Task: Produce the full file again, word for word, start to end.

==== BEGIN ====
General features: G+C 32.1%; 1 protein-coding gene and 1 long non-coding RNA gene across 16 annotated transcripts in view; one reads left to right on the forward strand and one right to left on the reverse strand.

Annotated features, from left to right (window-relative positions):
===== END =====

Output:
General features: G+C 32.1%; 1 protein-coding gene and 1 long non-coding RNA gene across 16 annotated transcripts in view; one reads left to right on the forward strand and one right to left on the reverse strand.

Annotated features, from left to right (window-relative positions):